|Gaelic name||Colbhasa Beag|
|Meaning of name||Old Norse for "Columba's island" or "Kolbein's island"|
Little Colonsay shown within Argyll and Bute
|OS grid reference|
|Area||88 hectares (0.34 sq mi)|
|Area rank||154 |
|Highest elevation||61 metres (200 ft)|
|Sovereign state||United Kingdom|
|Council area||Argyll and Bute|
|Wikimedia Commons has media related to Little Colonsay.|
Little Colonsay (Scottish Gaelic: Colbhasa Beag) is an uninhabited island west of the island of the Isle of Mull in Scotland. The geology of the island is columnar basalt, similar to that of neighbouring Staffa. It is part of the Loch Na Keal National Scenic Area, one of 40 in Scotland.
In 1841 the population was 16 individuals in two households, but by 1881 no population was recorded, the island having been cleared in 1846 by F.W. Clark, the notorious owner of Gometra and Ulva. The censuses of 1891 and 1931 recorded two inhabitants. In the early 20th century the island was farmed by John MacColum, known as "Johnny Colonsay", but he and his family were forced out by a plague of rats.
The island is owned by the family of Viscount Blakenham but has not been permanently inhabited since the 1940s. The 2nd Viscount's daughter, Cressida Cowell, the author of children's books including How to Train Your Dragon, spent childhood summers on the island and cites the Inner Hebrides as an inspiration for her books, suggesting they are "one of the most beautiful places on Earth" and "the kind of place where you expect to see dragons overhead".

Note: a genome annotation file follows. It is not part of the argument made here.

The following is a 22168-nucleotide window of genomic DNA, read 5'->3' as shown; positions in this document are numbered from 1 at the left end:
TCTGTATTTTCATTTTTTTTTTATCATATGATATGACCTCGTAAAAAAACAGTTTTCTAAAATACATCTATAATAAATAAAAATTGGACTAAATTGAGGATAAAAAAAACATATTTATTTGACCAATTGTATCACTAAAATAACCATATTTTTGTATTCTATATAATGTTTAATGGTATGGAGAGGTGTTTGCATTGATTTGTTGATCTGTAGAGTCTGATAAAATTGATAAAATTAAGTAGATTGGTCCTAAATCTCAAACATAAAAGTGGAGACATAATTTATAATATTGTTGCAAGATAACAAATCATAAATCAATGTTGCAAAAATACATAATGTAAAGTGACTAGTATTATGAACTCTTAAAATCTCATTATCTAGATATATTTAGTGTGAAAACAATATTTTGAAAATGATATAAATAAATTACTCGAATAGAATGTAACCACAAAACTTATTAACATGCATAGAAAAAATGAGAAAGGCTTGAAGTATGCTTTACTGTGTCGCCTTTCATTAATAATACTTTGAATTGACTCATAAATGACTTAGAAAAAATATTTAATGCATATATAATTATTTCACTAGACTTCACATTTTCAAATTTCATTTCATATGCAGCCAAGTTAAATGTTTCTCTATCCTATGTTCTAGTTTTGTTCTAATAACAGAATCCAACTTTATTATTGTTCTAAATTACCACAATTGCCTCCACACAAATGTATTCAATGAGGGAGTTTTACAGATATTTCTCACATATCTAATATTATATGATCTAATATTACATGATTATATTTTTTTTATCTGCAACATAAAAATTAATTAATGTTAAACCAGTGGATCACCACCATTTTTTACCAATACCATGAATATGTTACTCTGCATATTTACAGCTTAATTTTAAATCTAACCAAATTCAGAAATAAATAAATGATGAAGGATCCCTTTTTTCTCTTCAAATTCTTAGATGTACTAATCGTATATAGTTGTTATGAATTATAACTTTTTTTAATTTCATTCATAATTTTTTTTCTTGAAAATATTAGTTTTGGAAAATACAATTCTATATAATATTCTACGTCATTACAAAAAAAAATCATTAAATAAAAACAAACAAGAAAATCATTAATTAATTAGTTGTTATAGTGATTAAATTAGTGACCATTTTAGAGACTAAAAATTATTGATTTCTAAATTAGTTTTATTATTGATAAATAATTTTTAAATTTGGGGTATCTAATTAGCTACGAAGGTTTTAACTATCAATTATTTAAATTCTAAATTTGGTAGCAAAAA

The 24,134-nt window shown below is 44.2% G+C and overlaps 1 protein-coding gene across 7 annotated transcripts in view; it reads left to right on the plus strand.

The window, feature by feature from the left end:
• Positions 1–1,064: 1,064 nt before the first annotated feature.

- Haswell-Smith, Hamish (2004). The Scottish Islands. Edinburgh: Canongate. ISBN 978-1-84195-454-7. pp. 98–100
- Area and population ranks: there are c. 300 islands over 20 ha in extent and 93 permanently inhabited islands were listed in the 2011 census.
- 2001 UK Census per List of islands of Scotland
- Ordnance Survey
- "National Scenic Areas" Archived 2017-03-11 at the Wayback Machine. SNH. Retrieved 30 Mar 2011.
- "Little Colonsay". Gazetteer for Scotland. Retrieved 14 November 2009.
- "Film based on little island" (5 April 2010) Press and Journal. Aberdeen.
|This Argyll and Bute location article is a stub. You can help Wikipedia by expanding it.|